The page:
As I was about to leave, a group came in with an older man wearing a traditional Uzbek cap. He sat down and in the most beautiful voice began to sing what I take to be prayers. It was extraordinarily exquisite, his rich tenor voice resonating in the chamber. Everyone had stopped talking and had their palms raised. Men, women and children praying side by side. He stopped, each person spoke their own words and then an older woman started to sing another prayer. The setting, the beauty of the place and the possibility of being close to the remains of one of the most powerful leaders in Asia was a deeply moving experience.

Two significant moments, entirely accidental. The right place at the right time. This has certainly been more than the journey I expected.

By Special Request


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I rarely do requests (well not in a blog!) but international bog-trotting superstar, long time friend and climbing partner Dave Salter asked for a poem. It’s not ‘Poetry Please’ so I’m not going to get all lyrical and record a reading. I’m sure that’s a relief to many readers!

So here is the verse inscribed on The Regiment’s clock tower at The Lines in Hereford (and has become known as ‘the SAS poem’):

We are the Pilgrims, master; we shall go
Always a little further; it may be
Beyond that last blue mountain barred with snow
Across that angry or that glimmering sea.

The verse is an extract from Flecker’s Hassan … The Golden Journey to Samarkand (1913). Flecker (1884-1915) was educated at Cambridge and Oxford and only got as far as consular service in Istanbul and Beirut before he died from Tuberculosis at the age of 30.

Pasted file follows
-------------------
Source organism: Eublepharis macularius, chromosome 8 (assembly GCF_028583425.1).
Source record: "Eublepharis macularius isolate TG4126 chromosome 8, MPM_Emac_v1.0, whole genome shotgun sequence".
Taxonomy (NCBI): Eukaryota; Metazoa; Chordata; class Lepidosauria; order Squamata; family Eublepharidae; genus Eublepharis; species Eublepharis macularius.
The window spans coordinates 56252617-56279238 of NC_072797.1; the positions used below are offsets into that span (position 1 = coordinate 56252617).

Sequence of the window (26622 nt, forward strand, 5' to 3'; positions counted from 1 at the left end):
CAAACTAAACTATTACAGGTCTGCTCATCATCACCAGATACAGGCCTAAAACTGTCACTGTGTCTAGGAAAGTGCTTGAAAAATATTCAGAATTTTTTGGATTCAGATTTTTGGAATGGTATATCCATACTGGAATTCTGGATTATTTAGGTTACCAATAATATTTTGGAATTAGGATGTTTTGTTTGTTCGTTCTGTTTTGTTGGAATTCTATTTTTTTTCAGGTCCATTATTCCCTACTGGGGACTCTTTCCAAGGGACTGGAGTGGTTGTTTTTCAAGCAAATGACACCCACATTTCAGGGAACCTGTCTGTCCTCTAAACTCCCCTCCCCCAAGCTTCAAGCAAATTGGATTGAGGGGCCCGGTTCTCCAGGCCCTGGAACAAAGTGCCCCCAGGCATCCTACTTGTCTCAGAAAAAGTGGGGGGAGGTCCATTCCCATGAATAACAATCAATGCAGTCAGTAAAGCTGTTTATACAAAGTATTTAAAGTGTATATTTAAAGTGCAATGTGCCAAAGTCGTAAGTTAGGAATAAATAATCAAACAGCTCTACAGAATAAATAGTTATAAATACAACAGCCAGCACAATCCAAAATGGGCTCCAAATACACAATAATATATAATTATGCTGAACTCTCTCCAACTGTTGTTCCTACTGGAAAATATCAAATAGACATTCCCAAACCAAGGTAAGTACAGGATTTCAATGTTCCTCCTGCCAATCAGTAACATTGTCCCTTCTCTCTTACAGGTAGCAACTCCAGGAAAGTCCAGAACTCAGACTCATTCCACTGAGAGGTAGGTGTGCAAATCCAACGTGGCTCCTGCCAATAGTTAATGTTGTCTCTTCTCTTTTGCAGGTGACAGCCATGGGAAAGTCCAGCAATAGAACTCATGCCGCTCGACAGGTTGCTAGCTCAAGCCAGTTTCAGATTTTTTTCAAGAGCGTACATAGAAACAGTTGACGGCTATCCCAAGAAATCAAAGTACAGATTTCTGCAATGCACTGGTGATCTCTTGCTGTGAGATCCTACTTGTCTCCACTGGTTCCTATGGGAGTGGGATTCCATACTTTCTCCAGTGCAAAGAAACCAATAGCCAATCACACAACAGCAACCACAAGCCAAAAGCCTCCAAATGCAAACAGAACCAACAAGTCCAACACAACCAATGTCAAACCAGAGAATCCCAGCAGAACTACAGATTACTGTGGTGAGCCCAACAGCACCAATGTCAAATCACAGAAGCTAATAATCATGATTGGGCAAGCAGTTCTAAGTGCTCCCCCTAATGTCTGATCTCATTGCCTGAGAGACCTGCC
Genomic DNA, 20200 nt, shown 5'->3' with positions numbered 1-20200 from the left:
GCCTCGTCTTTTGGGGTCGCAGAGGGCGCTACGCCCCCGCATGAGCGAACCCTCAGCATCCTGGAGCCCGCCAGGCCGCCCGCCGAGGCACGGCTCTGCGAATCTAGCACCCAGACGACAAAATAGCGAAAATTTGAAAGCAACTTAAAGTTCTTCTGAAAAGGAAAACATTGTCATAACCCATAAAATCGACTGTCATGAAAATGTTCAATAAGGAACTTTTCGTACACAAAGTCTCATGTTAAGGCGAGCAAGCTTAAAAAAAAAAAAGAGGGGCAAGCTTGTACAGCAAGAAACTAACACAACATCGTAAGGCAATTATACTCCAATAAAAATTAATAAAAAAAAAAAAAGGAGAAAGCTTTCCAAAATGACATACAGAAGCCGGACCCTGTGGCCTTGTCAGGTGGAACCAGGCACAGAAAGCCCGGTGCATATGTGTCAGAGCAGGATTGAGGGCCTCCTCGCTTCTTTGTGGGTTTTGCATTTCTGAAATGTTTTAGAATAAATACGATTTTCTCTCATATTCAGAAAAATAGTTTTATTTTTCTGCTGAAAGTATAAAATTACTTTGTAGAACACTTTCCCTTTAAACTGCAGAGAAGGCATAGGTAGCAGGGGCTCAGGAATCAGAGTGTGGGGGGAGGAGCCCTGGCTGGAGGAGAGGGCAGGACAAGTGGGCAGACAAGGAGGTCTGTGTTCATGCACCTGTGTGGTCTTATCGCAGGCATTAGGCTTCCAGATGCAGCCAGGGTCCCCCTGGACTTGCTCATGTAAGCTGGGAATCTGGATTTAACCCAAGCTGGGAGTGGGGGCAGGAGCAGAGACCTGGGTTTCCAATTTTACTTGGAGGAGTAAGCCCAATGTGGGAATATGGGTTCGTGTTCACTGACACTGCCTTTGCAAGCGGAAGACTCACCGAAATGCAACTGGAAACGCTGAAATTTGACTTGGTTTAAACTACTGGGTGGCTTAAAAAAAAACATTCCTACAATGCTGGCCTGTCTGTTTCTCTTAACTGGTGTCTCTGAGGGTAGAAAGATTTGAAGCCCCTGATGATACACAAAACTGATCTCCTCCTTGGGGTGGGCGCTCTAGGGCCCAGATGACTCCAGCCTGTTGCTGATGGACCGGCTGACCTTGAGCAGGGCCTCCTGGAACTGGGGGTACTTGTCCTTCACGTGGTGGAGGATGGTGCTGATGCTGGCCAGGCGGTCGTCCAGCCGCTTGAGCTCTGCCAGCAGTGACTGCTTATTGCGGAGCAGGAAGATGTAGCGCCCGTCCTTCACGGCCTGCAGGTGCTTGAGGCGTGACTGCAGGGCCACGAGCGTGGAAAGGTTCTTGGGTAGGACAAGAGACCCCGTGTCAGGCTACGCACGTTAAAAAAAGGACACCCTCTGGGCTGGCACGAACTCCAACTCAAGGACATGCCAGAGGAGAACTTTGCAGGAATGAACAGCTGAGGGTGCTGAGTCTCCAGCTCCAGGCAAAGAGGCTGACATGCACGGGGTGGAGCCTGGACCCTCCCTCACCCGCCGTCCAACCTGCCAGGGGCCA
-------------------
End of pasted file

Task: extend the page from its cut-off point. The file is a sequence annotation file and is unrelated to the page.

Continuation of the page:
The extract from Flecker’s poem ( full version here) reads


We are the Pilgrims, master; we shall go
Always a little further: it may be
Beyond the last blue mountain barred with snow,
Across that angry or that glimmering sea,
White on a throne or guarded in a cave
There lives a prophet who can understand
Why men were born: but surely we are brave,
Who make the Golden Journey to Samarkand.

There is no evidence that Flecker ever saw Samarkand, but the execution of Conolly and Stoddart in Bukhara in 1842, and the publication of an account of the event by Wolff in 1845, and the ensuing public outcry, would have fallen within Flecker’s formative years. Perhaps that is what inspired him.

The connection with The Regiment and the inscription on the clock tower in Hereford is more tenuous. Flecker and T.E. Lawrence were friends in Beirut in 1911, and Lawrence had photographs of Flecker in Arab dress. There is a suggestion that David Stirling whilst working with Lawrence may have been inspired by a quote in Seven Pillars of Wisdom (1926) where Lawrence paraphrases Flecker “they were not soldiers, but pilgrims, intent always to go the little farther”. It’s also been suggested that Stirling had a liking for a phrase within Hassan : “But who are ye in rags and rotten shoes, You dirty-bearded, blocking up the way“? However, the suggestion for the inscription came from Dare Wilson, who served in Palestine and commanded The Regiment in the 1960s.